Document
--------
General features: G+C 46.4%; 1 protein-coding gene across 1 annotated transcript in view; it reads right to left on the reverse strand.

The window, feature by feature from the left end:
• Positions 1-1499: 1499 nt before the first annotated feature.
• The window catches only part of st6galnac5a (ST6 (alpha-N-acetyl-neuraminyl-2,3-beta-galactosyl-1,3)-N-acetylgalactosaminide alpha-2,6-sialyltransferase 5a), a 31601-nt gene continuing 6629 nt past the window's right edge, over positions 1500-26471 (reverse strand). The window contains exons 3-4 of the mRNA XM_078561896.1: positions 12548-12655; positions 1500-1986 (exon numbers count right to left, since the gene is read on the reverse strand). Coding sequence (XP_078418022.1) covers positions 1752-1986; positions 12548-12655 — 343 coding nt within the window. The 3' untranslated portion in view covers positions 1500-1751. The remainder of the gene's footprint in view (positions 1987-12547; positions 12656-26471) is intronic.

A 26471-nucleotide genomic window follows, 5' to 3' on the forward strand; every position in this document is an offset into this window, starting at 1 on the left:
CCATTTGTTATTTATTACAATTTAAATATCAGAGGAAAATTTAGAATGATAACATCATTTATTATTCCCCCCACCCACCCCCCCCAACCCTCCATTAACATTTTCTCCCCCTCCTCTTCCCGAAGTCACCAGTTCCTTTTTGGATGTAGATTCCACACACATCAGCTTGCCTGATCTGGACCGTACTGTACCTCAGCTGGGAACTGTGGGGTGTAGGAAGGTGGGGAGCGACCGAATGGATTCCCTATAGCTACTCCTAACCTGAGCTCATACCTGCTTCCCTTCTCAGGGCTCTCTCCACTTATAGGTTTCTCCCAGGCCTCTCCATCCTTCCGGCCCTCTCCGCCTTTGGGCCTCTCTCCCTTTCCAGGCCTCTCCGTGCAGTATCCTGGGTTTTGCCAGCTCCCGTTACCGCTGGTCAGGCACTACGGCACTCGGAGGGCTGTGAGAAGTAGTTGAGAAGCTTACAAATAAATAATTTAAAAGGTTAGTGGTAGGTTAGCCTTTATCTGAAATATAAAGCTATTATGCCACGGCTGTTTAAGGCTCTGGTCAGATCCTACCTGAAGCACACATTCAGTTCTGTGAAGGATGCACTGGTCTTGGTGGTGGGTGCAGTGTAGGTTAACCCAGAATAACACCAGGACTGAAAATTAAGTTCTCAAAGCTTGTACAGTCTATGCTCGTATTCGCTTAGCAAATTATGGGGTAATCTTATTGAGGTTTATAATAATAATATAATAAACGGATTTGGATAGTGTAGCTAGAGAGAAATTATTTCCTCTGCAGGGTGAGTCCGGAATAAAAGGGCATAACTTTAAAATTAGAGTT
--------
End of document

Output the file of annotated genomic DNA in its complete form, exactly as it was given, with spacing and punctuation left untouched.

General features: G+C 46.4%; 1 protein-coding gene across 1 annotated transcript in view; it reads right to left on the reverse strand.

The window, feature by feature from the left end:
• Positions 1-1499: 1499 nt before the first annotated feature.
• The window catches only part of st6galnac5a (ST6 (alpha-N-acetyl-neuraminyl-2,3-beta-galactosyl-1,3)-N-acetylgalactosaminide alpha-2,6-sialyltransferase 5a), a 31601-nt gene continuing 6629 nt past the window's right edge, over positions 1500-26471 (reverse strand). The window contains exons 3-4 of the mRNA XM_078561896.1: positions 12548-12655; positions 1500-1986 (exon numbers count right to left, since the gene is read on the reverse strand). Coding sequence (XP_078418022.1) covers positions 1752-1986; positions 12548-12655 — 343 coding nt within the window. The 3' untranslated portion in view covers positions 1500-1751. The remainder of the gene's footprint in view (positions 1987-12547; positions 12656-26471) is intronic.

A 26471-nucleotide genomic window follows, 5' to 3' on the forward strand; every position in this document is an offset into this window, starting at 1 on the left:
CCATTTGTTATTTATTACAATTTAAATATCAGAGGAAAATTTAGAATGATAACATCATTTATTATTCCCCCCACCCACCCCCCCCAACCCTCCATTAACATTTTCTCCCCCTCCTCTTCCCGAAGTCACCAGTTCCTTTTTGGATGTAGATTCCACACACATCAGCTTGCCTGATCTGGACCGTACTGTACCTCAGCTGGGAACTGTGGGGTGTAGGAAGGTGGGGAGCGACCGAATGGATTCCCTATAGCTACTCCTAACCTGAGCTCATACCTGCTTCCCTTCTCAGGGCTCTCTCCACTTATAGGTTTCTCCCAGGCCTCTCCATCCTTCCGGCCCTCTCCGCCTTTGGGCCTCTCTCCCTTTCCAGGCCTCTCCGTGCAGTATCCTGGGTTTTGCCAGCTCCCGTTACCGCTGGTCAGGCACTACGGCACTCGGAGGGCTGTGAGAAGTAGTTGAGAAGCTTACAAATAAATAATTTAAAAGGTTAGTGGTAGGTTAGCCTTTATCTGAAATATAAAGCTATTATGCCACGGCTGTTTAAGGCTCTGGTCAGATCCTACCTGAAGCACACATTCAGTTCTGTGAAGGATGCACTGGTCTTGGTGGTGGGTGCAGTGTAGGTTAACCCAGAATAACACCAGGACTGAAAATTAAGTTCTCAAAGCTTGTACAGTCTATGCTCGTATTCGCTTAGCAAATTATGGGGTAATCTTATTGAGGTTTATAATAATAATATAATAAACGGATTTGGATAGTGTAGCTAGAGAGAAATTATTTCCTCTGCAGGGTGAGTCCGGAATAAAAGGGCATAACTTTAAAATTAGAGTT